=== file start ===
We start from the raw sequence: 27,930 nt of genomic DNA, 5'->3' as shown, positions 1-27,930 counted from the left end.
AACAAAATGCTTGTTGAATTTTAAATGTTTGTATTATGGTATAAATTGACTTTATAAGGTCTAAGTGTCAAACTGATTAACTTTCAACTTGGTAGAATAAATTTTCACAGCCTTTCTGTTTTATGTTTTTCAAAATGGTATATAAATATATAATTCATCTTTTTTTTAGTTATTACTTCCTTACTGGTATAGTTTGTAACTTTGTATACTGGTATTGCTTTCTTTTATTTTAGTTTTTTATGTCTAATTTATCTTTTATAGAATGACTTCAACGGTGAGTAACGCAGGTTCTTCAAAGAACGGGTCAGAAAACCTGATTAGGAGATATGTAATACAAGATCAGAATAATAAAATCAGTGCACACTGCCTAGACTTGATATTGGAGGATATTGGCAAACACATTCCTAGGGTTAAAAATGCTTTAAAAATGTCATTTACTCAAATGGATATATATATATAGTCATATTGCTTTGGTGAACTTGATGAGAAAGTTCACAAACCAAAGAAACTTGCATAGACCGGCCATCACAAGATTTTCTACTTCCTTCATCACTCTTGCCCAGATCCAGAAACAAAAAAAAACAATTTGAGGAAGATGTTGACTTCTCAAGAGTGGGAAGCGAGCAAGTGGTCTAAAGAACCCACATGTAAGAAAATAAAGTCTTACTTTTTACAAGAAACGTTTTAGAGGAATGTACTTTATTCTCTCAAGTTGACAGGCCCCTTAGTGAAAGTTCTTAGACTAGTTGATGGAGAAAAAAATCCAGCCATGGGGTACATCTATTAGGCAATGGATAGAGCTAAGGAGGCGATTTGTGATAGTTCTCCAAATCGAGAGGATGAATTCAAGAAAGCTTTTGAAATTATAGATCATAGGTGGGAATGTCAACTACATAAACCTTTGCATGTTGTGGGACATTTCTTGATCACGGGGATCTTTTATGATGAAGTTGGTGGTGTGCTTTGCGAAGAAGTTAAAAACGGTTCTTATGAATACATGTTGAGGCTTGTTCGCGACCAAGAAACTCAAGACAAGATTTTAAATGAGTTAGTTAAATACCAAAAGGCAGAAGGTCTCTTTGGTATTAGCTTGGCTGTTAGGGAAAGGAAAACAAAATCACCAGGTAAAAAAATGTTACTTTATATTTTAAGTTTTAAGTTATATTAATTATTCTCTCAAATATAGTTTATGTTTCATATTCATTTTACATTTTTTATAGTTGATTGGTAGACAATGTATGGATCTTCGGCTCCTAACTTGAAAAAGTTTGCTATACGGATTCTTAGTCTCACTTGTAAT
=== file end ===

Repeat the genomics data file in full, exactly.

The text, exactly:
We start from the raw sequence: 27,930 nt of genomic DNA, 5'->3' as shown, positions 1-27,930 counted from the left end.
AACAAAATGCTTGTTGAATTTTAAATGTTTGTATTATGGTATAAATTGACTTTATAAGGTCTAAGTGTCAAACTGATTAACTTTCAACTTGGTAGAATAAATTTTCACAGCCTTTCTGTTTTATGTTTTTCAAAATGGTATATAAATATATAATTCATCTTTTTTTTAGTTATTACTTCCTTACTGGTATAGTTTGTAACTTTGTATACTGGTATTGCTTTCTTTTATTTTAGTTTTTTATGTCTAATTTATCTTTTATAGAATGACTTCAACGGTGAGTAACGCAGGTTCTTCAAAGAACGGGTCAGAAAACCTGATTAGGAGATATGTAATACAAGATCAGAATAATAAAATCAGTGCACACTGCCTAGACTTGATATTGGAGGATATTGGCAAACACATTCCTAGGGTTAAAAATGCTTTAAAAATGTCATTTACTCAAATGGATATATATATATAGTCATATTGCTTTGGTGAACTTGATGAGAAAGTTCACAAACCAAAGAAACTTGCATAGACCGGCCATCACAAGATTTTCTACTTCCTTCATCACTCTTGCCCAGATCCAGAAACAAAAAAAAACAATTTGAGGAAGATGTTGACTTCTCAAGAGTGGGAAGCGAGCAAGTGGTCTAAAGAACCCACATGTAAGAAAATAAAGTCTTACTTTTTACAAGAAACGTTTTAGAGGAATGTACTTTATTCTCTCAAGTTGACAGGCCCCTTAGTGAAAGTTCTTAGACTAGTTGATGGAGAAAAAAATCCAGCCATGGGGTACATCTATTAGGCAATGGATAGAGCTAAGGAGGCGATTTGTGATAGTTCTCCAAATCGAGAGGATGAATTCAAGAAAGCTTTTGAAATTATAGATCATAGGTGGGAATGTCAACTACATAAACCTTTGCATGTTGTGGGACATTTCTTGATCACGGGGATCTTTTATGATGAAGTTGGTGGTGTGCTTTGCGAAGAAGTTAAAAACGGTTCTTATGAATACATGTTGAGGCTTGTTCGCGACCAAGAAACTCAAGACAAGATTTTAAATGAGTTAGTTAAATACCAAAAGGCAGAAGGTCTCTTTGGTATTAGCTTGGCTGTTAGGGAAAGGAAAACAAAATCACCAGGTAAAAAAATGTTACTTTATATTTTAAGTTTTAAGTTATATTAATTATTCTCTCAAATATAGTTTATGTTTCATATTCATTTTACATTTTTTATAGTTGATTGGTAGACAATGTATGGATCTTCGGCTCCTAACTTGAAAAAGTTTGCTATACGGATTCTTAGTCTCACTTGTAAT